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Beardfish - Mammoth CD (album) cover




Eclectic Prog

3.96 | 646 ratings

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A Crimson Mellotron
Prog Reviewer
3 stars Beardfish released their sixth studio album 'Mammoth' in 2011, with the classic line-up of the band in line; a really solid album but a bit too safe, making it probably the last Beardfish album having this very common and recognizable for them classic prog edge, while remaining Beardfsh-y in every sense of the word.

Not only this, but they decided to make it slightly 'shorter', if any of their albums could be described as short, clocking in at around 52 minutes. For this playtime, the listener gets 7 songs (practically six and one tiny instrumental interlude), some full of epic and grandiose sounds, great riffs, and playful tones, and some very forgettable ones that could have been dropped out? in my humble opinion.

A 'mysterious mood' levitates around this recording, giving an enticing aura that unfortunately is unable to save the poorer compositions from falling into the 'I could skip this next time' category. As usual, for better or for worse, this is an album that can be referred to as 'classic Beardfish', with the playful and adventurous instrumental sections, the melodic and sometimes peculiar phrasing of mastermind and vocalist Rikard Sj÷blom, the jaw-dropping rhythm sections, and some very 70s-reminiscent arrangements.

The album kicks off with the mighty 'The Platform', a powerful heavier track, probably hinting at what sound the band was slowly gravitating towards (and fully embracing from their next album on). This transitions into the 15-minute epic 'And the Stone Said: "If I Could Speak", certainly one of the stronger epics, containing some of the band's most intriguing moments. The comes 'Tightrope', a really weird song from the point of view of its structure, and this seems to be the weakness of 'Mammoth' - it is very ambitious and artsy, the playing is gorgeous but the songwriting is really weak on some of the songs, and I cannot help but think that there are moments of unnecessary noodling.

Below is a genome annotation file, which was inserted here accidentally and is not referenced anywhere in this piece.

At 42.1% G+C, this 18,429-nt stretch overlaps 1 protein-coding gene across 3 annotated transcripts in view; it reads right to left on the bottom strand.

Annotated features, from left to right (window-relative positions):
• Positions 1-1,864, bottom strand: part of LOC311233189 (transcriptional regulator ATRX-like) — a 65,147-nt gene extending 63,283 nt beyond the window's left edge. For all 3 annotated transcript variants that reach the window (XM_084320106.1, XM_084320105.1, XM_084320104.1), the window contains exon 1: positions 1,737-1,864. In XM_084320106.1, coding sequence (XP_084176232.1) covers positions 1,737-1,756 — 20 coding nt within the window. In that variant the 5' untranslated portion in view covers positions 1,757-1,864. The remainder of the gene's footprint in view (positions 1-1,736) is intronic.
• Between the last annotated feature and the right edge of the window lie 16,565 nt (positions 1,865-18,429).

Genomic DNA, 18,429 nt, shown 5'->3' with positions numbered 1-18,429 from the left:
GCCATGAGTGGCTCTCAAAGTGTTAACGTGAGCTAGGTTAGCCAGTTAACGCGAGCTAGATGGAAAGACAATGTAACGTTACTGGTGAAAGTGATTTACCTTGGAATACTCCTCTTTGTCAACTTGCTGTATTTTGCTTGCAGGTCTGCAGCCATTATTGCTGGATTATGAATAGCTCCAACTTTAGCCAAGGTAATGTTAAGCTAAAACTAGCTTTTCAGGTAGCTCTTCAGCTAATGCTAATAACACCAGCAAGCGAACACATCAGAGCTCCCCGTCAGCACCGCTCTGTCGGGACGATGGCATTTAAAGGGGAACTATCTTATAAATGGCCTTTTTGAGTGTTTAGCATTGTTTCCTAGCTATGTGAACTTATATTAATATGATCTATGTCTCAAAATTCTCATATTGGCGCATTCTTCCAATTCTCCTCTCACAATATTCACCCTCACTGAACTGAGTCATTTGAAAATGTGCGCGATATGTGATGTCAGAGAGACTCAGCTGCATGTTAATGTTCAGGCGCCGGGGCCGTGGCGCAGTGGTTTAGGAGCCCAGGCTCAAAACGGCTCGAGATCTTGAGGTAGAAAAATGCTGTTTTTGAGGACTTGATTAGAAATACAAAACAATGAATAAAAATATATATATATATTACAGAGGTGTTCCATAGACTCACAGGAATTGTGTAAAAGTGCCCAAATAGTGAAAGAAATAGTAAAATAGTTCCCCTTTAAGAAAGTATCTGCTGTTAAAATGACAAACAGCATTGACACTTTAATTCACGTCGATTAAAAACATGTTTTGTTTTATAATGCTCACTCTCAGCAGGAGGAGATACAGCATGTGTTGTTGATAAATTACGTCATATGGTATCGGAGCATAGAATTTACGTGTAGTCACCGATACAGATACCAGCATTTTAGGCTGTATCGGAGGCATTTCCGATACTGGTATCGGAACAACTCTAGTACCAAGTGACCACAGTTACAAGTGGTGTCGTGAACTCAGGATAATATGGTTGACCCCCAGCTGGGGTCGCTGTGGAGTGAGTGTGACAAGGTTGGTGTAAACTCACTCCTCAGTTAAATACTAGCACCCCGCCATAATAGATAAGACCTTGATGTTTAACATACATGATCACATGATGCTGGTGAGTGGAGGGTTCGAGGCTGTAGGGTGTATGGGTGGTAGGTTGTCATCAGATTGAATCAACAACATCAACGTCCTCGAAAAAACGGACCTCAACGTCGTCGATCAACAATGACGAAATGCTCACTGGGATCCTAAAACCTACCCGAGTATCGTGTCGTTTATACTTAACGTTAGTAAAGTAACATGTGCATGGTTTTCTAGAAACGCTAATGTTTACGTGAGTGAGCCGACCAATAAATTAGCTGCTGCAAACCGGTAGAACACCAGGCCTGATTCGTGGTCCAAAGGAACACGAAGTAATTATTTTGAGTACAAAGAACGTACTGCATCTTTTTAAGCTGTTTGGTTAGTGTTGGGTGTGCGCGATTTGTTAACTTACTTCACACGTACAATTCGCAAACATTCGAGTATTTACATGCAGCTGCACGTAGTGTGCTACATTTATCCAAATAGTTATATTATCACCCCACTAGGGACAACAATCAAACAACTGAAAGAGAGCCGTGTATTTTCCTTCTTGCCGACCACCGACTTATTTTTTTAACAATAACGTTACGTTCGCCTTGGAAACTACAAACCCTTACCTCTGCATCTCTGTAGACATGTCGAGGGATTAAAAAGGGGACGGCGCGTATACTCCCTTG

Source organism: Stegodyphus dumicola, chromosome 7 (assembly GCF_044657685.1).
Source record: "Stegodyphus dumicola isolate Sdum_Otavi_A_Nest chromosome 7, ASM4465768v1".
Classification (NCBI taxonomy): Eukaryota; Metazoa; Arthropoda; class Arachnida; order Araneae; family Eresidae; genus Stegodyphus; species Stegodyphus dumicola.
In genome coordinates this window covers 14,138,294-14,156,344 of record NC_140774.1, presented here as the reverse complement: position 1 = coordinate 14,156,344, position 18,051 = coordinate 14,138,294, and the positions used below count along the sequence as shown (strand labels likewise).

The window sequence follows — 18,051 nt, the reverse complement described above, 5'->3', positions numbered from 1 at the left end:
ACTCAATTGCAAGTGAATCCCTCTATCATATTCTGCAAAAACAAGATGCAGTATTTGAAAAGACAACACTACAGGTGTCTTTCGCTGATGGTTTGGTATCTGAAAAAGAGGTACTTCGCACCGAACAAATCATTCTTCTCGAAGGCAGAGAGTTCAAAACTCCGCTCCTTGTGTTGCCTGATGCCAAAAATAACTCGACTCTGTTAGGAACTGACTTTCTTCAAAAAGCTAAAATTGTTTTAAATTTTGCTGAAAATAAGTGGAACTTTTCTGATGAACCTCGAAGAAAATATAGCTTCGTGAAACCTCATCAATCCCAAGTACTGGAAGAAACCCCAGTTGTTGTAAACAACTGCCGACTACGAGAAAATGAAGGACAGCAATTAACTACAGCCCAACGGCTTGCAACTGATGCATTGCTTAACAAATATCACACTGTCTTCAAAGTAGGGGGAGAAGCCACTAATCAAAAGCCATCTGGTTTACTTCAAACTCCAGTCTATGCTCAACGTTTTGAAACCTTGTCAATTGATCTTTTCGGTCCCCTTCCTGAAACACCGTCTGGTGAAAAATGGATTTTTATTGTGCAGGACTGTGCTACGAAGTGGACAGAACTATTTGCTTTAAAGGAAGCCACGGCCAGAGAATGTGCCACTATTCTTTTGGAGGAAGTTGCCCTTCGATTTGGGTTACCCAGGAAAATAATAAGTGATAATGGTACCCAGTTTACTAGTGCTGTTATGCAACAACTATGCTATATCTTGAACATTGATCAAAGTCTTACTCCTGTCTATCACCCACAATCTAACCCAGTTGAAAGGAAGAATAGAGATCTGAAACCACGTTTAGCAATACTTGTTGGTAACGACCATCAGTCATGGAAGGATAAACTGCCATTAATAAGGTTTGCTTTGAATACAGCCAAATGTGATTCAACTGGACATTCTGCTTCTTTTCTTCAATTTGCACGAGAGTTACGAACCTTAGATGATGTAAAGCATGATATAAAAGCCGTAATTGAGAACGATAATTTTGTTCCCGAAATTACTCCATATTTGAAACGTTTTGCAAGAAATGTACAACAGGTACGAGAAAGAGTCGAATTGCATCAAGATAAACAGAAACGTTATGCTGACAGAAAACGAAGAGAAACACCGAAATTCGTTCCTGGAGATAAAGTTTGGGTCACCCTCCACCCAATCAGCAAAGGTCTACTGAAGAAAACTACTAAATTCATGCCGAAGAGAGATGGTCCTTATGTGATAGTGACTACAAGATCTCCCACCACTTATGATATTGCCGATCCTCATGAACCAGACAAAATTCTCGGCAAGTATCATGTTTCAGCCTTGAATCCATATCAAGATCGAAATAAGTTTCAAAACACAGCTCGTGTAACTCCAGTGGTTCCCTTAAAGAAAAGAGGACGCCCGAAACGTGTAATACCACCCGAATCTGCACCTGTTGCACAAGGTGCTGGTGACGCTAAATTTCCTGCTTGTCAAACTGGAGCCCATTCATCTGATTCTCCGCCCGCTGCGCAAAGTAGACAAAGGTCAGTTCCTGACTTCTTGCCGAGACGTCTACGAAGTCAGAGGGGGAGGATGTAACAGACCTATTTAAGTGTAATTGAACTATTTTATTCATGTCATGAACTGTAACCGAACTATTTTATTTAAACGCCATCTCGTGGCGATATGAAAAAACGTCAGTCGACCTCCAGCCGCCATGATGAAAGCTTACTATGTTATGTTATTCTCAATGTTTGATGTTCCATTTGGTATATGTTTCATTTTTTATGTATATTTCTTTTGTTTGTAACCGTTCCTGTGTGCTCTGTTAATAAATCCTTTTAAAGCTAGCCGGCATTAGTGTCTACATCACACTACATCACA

'Green Waves' is another great song in the spirit of 'The Platform' but it lacks the adventurous nature of the latter, in a way. 'Outside/Inside' is a nearly two-minute interlude-like piece, leading to the instrumental 'Akakabotu', a very jazzy and playful number that could be easily mistaken for something made by a Canterbury Scene band; a guest saxophonist delivers some very mean playing that overall gives the album an originality that cannot remain unappreciated. Finally, 'Without Saying Anything' is certainly the song that I would have left out, I cannot enjoy it as much as the rest of the record, it is too messy.

On 'Mammoth' Beardfish present some fresh ideas, giving once again their own spin of the classic progressive rock sensibility to songwriting and composing music, but also deliver some of their more unimpressive moments on 'Tightrope' and 'Without Saying Anything'. A well-played album but not necessarily well-written, the band obviously has stronger material. But it has weaker, too.

A Crimson Mellotron | 3/5 |


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